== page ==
Even though I was boiling on the inside I gulped down the tears, took a deep breath and waited patiently to check out. While we were in the parking lot putting bags in the trunk I saw her again. She was getting into a car with whom I’d assume was her daughter. The butterflies started in my stomach and my throat tightened. I wonder if she has something to say to me?
She couldn’t help it could she? She pointed right at me with that disgusted glare once more while saying something to the woman driving the car. She just wouldn’t quit, would she?
So to the woman in the blue and white striped shirt who visited Big Lots off Beach Blvd and Warner Ave in March of 2016 that turned her back on a sweet four-and-a-half-year-old who wanted to show off a bug catcher she wanted, who YOU left standing there, staring at your back as you walked away, making her feel rejected and unimportant…
Shame on you.
Shame on you for making my daughter feel like she didn’t matter. For making her feel like an outcast. That look on her face will always haunt me. How dare you make a child feel like they’re nothing!
To all the parents who may encounter rude, obtuse or judgmental individuals while out and about with your child on a school day, I have a few words of wisdom for you. I don’t want you to constantly reflect on uncomfortable or negative encounters you may have gone through, or if you’re shamed or humiliated in public because you proudly state that your child is homeschooled. I want you to always be proud of yourself and your strength to do what you know is best for your family, even if the majority of people out there disagree with your choices.
It’s still YOUR choice.
It took me a long time to convince myself that what the average stranger says to me doesn’t really matter. Everyone is entitled to their own opinions, no matter how crude they are in proclaiming their dissatisfaction.
So to all the homeschooling parents:
Be proud of your choice to homeschool.
Don’t be afraid to say out loud that you homeschool.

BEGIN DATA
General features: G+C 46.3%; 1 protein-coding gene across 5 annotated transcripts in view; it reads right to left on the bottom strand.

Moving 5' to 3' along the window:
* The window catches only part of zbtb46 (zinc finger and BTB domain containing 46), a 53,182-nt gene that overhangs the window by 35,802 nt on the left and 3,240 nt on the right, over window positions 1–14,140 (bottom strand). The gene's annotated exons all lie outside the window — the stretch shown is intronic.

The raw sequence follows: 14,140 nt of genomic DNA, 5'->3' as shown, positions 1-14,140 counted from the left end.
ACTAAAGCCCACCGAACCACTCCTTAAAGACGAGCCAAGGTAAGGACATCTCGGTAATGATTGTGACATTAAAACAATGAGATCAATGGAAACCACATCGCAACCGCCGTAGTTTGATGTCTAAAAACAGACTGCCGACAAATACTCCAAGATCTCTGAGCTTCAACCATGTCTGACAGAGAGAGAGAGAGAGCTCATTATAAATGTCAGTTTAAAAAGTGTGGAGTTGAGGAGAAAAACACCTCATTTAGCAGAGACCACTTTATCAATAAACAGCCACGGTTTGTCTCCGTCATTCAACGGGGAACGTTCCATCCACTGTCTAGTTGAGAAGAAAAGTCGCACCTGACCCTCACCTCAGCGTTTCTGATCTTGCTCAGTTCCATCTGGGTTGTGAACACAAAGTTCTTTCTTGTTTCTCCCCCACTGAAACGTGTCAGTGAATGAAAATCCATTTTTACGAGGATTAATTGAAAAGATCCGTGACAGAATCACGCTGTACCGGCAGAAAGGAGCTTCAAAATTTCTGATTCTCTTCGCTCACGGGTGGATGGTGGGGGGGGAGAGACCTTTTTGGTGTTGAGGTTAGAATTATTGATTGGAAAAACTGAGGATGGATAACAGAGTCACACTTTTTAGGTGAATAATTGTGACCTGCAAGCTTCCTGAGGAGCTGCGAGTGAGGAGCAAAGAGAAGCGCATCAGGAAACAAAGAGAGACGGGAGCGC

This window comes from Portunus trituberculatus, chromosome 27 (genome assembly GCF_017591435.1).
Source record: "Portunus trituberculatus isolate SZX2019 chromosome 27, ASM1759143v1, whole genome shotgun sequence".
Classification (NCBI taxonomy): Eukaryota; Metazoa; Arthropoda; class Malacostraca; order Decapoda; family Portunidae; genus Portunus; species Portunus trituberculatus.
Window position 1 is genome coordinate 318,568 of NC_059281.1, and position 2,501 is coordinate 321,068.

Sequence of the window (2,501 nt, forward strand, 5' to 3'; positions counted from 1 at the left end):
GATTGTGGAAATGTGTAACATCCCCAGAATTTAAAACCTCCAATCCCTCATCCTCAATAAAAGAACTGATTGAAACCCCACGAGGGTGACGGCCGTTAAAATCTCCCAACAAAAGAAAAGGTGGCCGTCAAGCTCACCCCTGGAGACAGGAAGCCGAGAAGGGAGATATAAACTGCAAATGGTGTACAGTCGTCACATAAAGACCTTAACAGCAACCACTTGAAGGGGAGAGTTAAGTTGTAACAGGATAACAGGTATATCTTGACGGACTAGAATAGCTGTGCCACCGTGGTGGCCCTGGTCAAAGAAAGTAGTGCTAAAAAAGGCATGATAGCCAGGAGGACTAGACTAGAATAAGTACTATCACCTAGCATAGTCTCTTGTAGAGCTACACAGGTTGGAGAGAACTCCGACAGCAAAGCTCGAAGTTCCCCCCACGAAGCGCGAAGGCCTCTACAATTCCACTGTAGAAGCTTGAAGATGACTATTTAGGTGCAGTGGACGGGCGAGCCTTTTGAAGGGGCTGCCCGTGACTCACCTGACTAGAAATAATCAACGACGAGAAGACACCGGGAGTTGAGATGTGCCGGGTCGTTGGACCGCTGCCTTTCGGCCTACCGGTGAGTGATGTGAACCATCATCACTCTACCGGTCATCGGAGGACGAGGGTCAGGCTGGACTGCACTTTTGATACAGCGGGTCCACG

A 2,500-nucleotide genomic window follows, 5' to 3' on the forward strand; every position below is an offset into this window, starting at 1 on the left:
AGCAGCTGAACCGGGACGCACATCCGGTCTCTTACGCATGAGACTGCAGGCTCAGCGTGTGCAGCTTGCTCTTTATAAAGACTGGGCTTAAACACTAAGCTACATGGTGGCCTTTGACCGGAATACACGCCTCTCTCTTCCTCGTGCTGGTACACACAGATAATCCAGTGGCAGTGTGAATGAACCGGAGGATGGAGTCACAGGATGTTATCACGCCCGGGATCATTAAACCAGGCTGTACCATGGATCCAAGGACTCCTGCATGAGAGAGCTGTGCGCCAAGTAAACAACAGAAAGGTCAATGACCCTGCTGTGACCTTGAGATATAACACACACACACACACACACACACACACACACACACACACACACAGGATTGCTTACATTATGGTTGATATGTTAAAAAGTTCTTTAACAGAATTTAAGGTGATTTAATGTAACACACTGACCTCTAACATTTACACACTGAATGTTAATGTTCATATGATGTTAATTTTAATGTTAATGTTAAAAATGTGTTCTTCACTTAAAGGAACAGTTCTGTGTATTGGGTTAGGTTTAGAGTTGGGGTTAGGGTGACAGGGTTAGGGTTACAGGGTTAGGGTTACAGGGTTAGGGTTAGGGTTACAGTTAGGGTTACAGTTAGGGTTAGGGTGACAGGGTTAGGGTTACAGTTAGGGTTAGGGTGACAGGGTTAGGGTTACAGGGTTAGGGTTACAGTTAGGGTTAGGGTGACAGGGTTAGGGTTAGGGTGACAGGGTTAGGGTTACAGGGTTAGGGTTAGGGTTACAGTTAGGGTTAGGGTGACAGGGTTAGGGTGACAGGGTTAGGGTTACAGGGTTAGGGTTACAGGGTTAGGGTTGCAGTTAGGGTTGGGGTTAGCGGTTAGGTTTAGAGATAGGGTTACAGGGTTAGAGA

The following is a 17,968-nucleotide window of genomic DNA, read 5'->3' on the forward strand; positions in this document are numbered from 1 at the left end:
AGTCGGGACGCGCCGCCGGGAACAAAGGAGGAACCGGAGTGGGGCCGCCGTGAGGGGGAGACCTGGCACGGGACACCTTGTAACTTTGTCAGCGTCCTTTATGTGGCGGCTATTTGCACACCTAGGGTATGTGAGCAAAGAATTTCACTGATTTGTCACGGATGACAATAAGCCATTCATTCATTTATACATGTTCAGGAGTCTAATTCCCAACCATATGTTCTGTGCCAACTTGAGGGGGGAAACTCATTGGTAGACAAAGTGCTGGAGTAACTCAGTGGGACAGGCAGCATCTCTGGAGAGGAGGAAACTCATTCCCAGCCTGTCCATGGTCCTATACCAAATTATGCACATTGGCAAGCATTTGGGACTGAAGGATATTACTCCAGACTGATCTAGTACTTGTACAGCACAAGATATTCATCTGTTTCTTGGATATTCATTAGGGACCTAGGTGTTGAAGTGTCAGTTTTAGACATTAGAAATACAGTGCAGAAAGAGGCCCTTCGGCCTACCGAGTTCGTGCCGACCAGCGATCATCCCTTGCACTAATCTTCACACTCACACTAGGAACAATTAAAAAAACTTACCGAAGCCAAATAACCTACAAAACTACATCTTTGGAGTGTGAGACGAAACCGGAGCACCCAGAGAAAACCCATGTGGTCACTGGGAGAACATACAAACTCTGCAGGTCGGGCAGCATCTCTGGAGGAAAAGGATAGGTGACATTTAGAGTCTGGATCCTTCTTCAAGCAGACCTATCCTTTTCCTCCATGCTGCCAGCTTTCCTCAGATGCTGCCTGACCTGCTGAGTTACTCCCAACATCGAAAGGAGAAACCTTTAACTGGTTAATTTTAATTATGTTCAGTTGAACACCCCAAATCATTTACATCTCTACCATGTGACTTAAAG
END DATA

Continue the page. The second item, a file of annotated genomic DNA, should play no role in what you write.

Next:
If that person starts treating you like crap or becomes confrontational – don’t engage them. Simply put, you’re in the presence of a misinformed and one-sided person who is not educated or open to any views aside from their own. You will never be able to convince them that your choice is justified. It’s not worth the fight.
They’re strangers. What they say holds no value on you or your child’s future. With any luck you’ll never see them again.
Don’t let their words haunt you. Don’t replay the encounter over and over again in your mind. The past is over. Move on and look forward to tomorrow.
If you try and educate them on the reality of homeschooling to explain that the common myths are just…myths… Don’t get offended or angry if they become defensive or hostile. Whatever issues they have regarding the topic of homeschooling is their own issue, not yours.
If your child is with you and a negative encounter occurs, please explain to your child that there will always be people who don’t understand or agree with our homeschool and that’s okay. We can’t control what other people think, but we CAN control how we respond. It’s best to try and kill em with kindness. Any other example is a bad example to show your child.
If you’re a secular homeschooler and you are talking to a faith based homeschooler who becomes argumentative towards you because you don’t homeschool for the “right” reasons, there’s no point to try and reason or “defend” your non-religious reasons for homeschooling. Simply smile, nod and continue on. Everyone homeschools for their own reasons and the last thing homeschoolers need is to pit one against the other just because you’re not homeschooling for the “religious” reasons. A lot of people seem to be so easily offended these days. How sad that is.
Always remember that you know you’re doing what’s best for your family and you know the amazing benefits homeschooling with provide to your child. In the end, nothing matters except what you feel is best for your family.
Be kind, be true to yourselves and be better than that woman at Big Lots.
To help ease the discomfort that can sometimes arise when you’re out with your child during traditional school hours, I’ve created these “State Pride” t-shirts. There’s one shirt for every state and it will declare to everyone in passing that you are in fact a homeschooler. You may even make some new friends when fellow homeschoolers in your community see you wearing this shirt while you’re out and about. What a great conversation starter!
Have you been in a similar situation? How did you handle it? Do you have anything to add or further advice for parents? Please comment below!